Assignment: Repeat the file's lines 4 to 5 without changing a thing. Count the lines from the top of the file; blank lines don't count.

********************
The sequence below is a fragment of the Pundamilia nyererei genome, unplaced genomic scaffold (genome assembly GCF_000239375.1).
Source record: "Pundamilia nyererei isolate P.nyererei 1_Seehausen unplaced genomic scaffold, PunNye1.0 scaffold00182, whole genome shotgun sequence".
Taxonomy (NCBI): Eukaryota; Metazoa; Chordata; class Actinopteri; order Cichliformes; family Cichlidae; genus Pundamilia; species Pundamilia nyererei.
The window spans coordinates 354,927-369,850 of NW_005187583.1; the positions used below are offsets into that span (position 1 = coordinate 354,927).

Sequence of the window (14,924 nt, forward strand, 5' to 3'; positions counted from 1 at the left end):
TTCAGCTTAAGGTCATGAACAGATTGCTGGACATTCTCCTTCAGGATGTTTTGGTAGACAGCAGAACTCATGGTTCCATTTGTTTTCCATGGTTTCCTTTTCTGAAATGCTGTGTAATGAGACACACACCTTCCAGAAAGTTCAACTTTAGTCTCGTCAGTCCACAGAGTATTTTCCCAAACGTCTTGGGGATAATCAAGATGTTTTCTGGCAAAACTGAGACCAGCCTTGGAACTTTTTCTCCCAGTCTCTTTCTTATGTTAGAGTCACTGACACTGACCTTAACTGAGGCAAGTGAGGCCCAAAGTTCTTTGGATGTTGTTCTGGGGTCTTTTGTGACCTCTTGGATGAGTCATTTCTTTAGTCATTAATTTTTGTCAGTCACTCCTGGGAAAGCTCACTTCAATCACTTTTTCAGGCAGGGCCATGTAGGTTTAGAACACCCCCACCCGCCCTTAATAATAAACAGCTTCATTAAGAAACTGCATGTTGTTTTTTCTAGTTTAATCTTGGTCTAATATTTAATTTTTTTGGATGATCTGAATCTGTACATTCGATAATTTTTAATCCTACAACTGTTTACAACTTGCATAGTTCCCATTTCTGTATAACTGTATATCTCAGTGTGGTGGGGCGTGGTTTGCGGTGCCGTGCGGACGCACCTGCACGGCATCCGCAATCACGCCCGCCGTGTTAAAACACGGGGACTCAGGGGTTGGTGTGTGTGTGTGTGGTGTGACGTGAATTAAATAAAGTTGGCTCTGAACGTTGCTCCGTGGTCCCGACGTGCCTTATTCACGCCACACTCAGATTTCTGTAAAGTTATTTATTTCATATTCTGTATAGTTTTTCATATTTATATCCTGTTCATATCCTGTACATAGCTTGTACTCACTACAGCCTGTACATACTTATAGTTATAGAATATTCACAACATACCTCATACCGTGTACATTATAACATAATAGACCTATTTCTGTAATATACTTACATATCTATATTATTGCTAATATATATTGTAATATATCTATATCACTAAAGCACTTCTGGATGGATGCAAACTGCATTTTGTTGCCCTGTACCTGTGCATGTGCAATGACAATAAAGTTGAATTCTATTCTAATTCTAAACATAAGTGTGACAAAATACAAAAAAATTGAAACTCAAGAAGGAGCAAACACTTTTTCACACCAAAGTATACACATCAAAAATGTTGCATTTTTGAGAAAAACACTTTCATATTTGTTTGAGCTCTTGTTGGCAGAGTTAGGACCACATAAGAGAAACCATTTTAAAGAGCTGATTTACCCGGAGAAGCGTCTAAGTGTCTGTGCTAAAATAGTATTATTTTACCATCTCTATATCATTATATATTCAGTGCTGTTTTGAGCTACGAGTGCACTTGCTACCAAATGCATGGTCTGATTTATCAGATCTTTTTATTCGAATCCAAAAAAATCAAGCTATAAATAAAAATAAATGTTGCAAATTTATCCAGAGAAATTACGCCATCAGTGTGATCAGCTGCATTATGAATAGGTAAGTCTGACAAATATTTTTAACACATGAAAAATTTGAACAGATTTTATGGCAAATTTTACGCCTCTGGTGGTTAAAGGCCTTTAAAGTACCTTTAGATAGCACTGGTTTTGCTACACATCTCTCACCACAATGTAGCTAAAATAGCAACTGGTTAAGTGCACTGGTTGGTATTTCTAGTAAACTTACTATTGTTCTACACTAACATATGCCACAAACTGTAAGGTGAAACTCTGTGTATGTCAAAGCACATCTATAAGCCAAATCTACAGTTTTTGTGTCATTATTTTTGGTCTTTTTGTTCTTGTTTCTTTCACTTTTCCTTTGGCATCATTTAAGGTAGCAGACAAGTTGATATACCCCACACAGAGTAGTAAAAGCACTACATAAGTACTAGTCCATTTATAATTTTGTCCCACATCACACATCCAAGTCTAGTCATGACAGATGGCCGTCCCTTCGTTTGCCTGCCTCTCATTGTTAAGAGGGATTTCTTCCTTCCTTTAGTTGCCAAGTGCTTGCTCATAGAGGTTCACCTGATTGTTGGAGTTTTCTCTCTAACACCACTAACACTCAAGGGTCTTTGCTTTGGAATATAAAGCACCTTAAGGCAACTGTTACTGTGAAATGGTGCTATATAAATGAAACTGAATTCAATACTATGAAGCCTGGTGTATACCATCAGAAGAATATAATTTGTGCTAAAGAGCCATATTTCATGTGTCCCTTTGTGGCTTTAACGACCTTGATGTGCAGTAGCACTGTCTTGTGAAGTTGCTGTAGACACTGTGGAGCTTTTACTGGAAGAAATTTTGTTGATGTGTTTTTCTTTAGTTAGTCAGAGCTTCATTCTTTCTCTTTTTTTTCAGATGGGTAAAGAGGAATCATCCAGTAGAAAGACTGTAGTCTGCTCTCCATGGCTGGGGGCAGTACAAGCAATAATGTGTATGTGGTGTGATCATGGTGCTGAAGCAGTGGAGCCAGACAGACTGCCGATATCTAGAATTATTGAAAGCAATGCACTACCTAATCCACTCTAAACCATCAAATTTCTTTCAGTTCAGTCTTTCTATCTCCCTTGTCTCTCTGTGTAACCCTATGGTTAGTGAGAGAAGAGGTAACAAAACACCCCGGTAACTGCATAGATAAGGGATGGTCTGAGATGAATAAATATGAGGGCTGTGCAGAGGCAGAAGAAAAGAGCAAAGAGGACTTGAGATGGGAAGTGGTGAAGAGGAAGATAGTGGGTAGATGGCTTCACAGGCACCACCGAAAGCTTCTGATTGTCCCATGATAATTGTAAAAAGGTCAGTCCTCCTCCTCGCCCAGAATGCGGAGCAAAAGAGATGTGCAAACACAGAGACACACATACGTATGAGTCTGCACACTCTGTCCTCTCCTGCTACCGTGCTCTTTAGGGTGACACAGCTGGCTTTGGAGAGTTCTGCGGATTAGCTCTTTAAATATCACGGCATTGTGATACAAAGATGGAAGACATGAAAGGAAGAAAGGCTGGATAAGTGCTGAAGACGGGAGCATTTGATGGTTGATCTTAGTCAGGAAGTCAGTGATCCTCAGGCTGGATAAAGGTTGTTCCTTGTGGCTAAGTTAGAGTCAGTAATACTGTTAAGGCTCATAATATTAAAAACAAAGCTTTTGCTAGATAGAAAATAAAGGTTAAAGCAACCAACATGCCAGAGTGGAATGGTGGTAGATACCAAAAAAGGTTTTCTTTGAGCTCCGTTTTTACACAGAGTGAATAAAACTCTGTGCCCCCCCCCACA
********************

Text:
The window spans coordinates 354,927-369,850 of NW_005187583.1; the positions used below are offsets into that span (position 1 = coordinate 354,927).

Sequence of the window (14,924 nt, forward strand, 5' to 3'; positions counted from 1 at the left end):